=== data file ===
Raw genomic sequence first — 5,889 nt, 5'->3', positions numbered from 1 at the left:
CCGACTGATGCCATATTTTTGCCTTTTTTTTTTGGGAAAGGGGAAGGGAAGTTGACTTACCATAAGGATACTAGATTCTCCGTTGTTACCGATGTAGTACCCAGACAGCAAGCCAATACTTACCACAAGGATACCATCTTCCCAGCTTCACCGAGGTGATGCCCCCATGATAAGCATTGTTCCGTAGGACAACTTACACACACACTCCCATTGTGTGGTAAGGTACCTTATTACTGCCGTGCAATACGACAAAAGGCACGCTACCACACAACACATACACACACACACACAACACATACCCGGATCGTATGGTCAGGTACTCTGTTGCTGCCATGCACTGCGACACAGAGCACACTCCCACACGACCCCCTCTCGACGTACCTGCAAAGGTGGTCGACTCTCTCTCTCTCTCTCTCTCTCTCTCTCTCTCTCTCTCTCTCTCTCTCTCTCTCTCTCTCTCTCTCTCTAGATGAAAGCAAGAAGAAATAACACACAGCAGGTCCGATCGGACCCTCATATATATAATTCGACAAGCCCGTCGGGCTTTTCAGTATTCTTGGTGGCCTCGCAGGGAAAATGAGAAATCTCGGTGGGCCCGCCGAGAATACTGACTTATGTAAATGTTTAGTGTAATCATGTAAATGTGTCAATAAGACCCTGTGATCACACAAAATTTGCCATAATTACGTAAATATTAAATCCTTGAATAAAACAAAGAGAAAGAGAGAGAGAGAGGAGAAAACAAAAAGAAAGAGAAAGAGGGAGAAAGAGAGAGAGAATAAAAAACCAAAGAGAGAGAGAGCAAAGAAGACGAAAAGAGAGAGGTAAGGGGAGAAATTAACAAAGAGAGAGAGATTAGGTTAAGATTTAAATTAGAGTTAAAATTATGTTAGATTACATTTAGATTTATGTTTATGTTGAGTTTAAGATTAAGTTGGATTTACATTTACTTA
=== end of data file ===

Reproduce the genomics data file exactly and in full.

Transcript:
Raw genomic sequence first — 5,889 nt, 5'->3', positions numbered from 1 at the left:
CCGACTGATGCCATATTTTTGCCTTTTTTTTTTGGGAAAGGGGAAGGGAAGTTGACTTACCATAAGGATACTAGATTCTCCGTTGTTACCGATGTAGTACCCAGACAGCAAGCCAATACTTACCACAAGGATACCATCTTCCCAGCTTCACCGAGGTGATGCCCCCATGATAAGCATTGTTCCGTAGGACAACTTACACACACACTCCCATTGTGTGGTAAGGTACCTTATTACTGCCGTGCAATACGACAAAAGGCACGCTACCACACAACACATACACACACACACACAACACATACCCGGATCGTATGGTCAGGTACTCTGTTGCTGCCATGCACTGCGACACAGAGCACACTCCCACACGACCCCCTCTCGACGTACCTGCAAAGGTGGTCGACTCTCTCTCTCTCTCTCTCTCTCTCTCTCTCTCTCTCTCTCTCTCTCTCTCTCTCTCTCTCTCTCTCTCTAGATGAAAGCAAGAAGAAATAACACACAGCAGGTCCGATCGGACCCTCATATATATAATTCGACAAGCCCGTCGGGCTTTTCAGTATTCTTGGTGGCCTCGCAGGGAAAATGAGAAATCTCGGTGGGCCCGCCGAGAATACTGACTTATGTAAATGTTTAGTGTAATCATGTAAATGTGTCAATAAGACCCTGTGATCACACAAAATTTGCCATAATTACGTAAATATTAAATCCTTGAATAAAACAAAGAGAAAGAGAGAGAGAGAGGAGAAAACAAAAAGAAAGAGAAAGAGGGAGAAAGAGAGAGAGAATAAAAAACCAAAGAGAGAGAGAGCAAAGAAGACGAAAAGAGAGAGGTAAGGGGAGAAATTAACAAAGAGAGAGAGATTAGGTTAAGATTTAAATTAGAGTTAAAATTATGTTAGATTACATTTAGATTTATGTTTATGTTGAGTTTAAGATTAAGTTGGATTTACATTTACTTA